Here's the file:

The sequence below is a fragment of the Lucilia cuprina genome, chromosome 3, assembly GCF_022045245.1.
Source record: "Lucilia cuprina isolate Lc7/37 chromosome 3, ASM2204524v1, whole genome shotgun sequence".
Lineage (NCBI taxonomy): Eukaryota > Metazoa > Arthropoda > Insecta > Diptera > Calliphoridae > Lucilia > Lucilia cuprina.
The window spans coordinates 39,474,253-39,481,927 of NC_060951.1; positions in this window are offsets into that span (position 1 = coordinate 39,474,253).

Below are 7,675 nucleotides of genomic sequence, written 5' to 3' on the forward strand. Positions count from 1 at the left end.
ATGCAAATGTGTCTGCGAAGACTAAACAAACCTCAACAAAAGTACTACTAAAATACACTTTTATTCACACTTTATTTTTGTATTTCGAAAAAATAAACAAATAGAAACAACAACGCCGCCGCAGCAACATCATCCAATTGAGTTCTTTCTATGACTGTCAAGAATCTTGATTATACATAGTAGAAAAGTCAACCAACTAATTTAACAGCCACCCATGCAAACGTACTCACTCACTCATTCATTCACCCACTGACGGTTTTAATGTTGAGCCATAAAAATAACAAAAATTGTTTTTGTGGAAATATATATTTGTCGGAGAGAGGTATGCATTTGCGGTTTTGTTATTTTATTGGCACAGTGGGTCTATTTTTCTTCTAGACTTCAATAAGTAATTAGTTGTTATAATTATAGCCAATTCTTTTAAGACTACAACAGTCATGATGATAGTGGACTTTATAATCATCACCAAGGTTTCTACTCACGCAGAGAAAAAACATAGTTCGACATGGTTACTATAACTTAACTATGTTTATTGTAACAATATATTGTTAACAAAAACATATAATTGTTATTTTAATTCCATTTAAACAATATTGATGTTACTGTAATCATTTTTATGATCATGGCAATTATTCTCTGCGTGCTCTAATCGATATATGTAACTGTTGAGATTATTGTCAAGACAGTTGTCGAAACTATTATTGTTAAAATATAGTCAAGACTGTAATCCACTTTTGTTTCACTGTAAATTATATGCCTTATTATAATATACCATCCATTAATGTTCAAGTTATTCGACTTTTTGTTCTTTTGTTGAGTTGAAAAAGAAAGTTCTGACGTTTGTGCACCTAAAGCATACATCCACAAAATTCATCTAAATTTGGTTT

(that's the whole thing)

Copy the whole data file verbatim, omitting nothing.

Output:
The sequence below is a fragment of the Lucilia cuprina genome, chromosome 3, assembly GCF_022045245.1.
Source record: "Lucilia cuprina isolate Lc7/37 chromosome 3, ASM2204524v1, whole genome shotgun sequence".
Lineage (NCBI taxonomy): Eukaryota > Metazoa > Arthropoda > Insecta > Diptera > Calliphoridae > Lucilia > Lucilia cuprina.
The window spans coordinates 39,474,253-39,481,927 of NC_060951.1; positions in this window are offsets into that span (position 1 = coordinate 39,474,253).

Below are 7,675 nucleotides of genomic sequence, written 5' to 3' on the forward strand. Positions count from 1 at the left end.
ATGCAAATGTGTCTGCGAAGACTAAACAAACCTCAACAAAAGTACTACTAAAATACACTTTTATTCACACTTTATTTTTGTATTTCGAAAAAATAAACAAATAGAAACAACAACGCCGCCGCAGCAACATCATCCAATTGAGTTCTTTCTATGACTGTCAAGAATCTTGATTATACATAGTAGAAAAGTCAACCAACTAATTTAACAGCCACCCATGCAAACGTACTCACTCACTCATTCATTCACCCACTGACGGTTTTAATGTTGAGCCATAAAAATAACAAAAATTGTTTTTGTGGAAATATATATTTGTCGGAGAGAGGTATGCATTTGCGGTTTTGTTATTTTATTGGCACAGTGGGTCTATTTTTCTTCTAGACTTCAATAAGTAATTAGTTGTTATAATTATAGCCAATTCTTTTAAGACTACAACAGTCATGATGATAGTGGACTTTATAATCATCACCAAGGTTTCTACTCACGCAGAGAAAAAACATAGTTCGACATGGTTACTATAACTTAACTATGTTTATTGTAACAATATATTGTTAACAAAAACATATAATTGTTATTTTAATTCCATTTAAACAATATTGATGTTACTGTAATCATTTTTATGATCATGGCAATTATTCTCTGCGTGCTCTAATCGATATATGTAACTGTTGAGATTATTGTCAAGACAGTTGTCGAAACTATTATTGTTAAAATATAGTCAAGACTGTAATCCACTTTTGTTTCACTGTAAATTATATGCCTTATTATAATATACCATCCATTAATGTTCAAGTTATTCGACTTTTTGTTCTTTTGTTGAGTTGAAAAAGAAAGTTCTGACGTTTGTGCACCTAAAGCATACATCCACAAAATTCATCTAAATTTGGTTT